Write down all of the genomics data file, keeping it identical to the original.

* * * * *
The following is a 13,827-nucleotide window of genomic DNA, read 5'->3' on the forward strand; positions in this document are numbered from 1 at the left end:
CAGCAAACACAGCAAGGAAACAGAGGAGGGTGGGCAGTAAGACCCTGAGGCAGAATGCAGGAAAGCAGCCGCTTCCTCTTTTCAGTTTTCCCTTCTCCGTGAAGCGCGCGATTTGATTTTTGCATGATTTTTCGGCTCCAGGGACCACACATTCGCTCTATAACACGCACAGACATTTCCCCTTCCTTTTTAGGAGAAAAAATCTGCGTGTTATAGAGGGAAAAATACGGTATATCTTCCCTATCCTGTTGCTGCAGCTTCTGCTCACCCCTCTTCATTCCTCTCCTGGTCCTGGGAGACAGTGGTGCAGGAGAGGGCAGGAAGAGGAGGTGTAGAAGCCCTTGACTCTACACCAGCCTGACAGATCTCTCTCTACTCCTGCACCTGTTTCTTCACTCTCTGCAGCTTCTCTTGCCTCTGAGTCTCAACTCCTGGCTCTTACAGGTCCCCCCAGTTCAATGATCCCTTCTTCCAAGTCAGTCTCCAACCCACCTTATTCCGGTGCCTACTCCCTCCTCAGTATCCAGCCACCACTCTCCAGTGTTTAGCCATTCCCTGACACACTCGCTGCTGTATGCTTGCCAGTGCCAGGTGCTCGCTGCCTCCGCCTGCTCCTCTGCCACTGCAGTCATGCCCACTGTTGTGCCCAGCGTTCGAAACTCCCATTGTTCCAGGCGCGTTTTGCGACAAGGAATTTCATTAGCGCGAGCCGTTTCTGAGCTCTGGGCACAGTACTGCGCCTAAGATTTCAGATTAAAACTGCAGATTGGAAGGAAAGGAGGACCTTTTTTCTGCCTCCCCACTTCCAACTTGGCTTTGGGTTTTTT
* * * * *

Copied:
The following is a 13,827-nucleotide window of genomic DNA, read 5'->3' on the forward strand; positions in this document are numbered from 1 at the left end:
CAGCAAACACAGCAAGGAAACAGAGGAGGGTGGGCAGTAAGACCCTGAGGCAGAATGCAGGAAAGCAGCCGCTTCCTCTTTTCAGTTTTCCCTTCTCCGTGAAGCGCGCGATTTGATTTTTGCATGATTTTTCGGCTCCAGGGACCACACATTCGCTCTATAACACGCACAGACATTTCCCCTTCCTTTTTAGGAGAAAAAATCTGCGTGTTATAGAGGGAAAAATACGGTATATCTTCCCTATCCTGTTGCTGCAGCTTCTGCTCACCCCTCTTCATTCCTCTCCTGGTCCTGGGAGACAGTGGTGCAGGAGAGGGCAGGAAGAGGAGGTGTAGAAGCCCTTGACTCTACACCAGCCTGACAGATCTCTCTCTACTCCTGCACCTGTTTCTTCACTCTCTGCAGCTTCTCTTGCCTCTGAGTCTCAACTCCTGGCTCTTACAGGTCCCCCCAGTTCAATGATCCCTTCTTCCAAGTCAGTCTCCAACCCACCTTATTCCGGTGCCTACTCCCTCCTCAGTATCCAGCCACCACTCTCCAGTGTTTAGCCATTCCCTGACACACTCGCTGCTGTATGCTTGCCAGTGCCAGGTGCTCGCTGCCTCCGCCTGCTCCTCTGCCACTGCAGTCATGCCCACTGTTGTGCCCAGCGTTCGAAACTCCCATTGTTCCAGGCGCGTTTTGCGACAAGGAATTTCATTAGCGCGAGCCGTTTCTGAGCTCTGGGCACAGTACTGCGCCTAAGATTTCAGATTAAAACTGCAGATTGGAAGGAAAGGAGGACCTTTTTTCTGCCTCCCCACTTCCAACTTGGCTTTGGGTTTTTT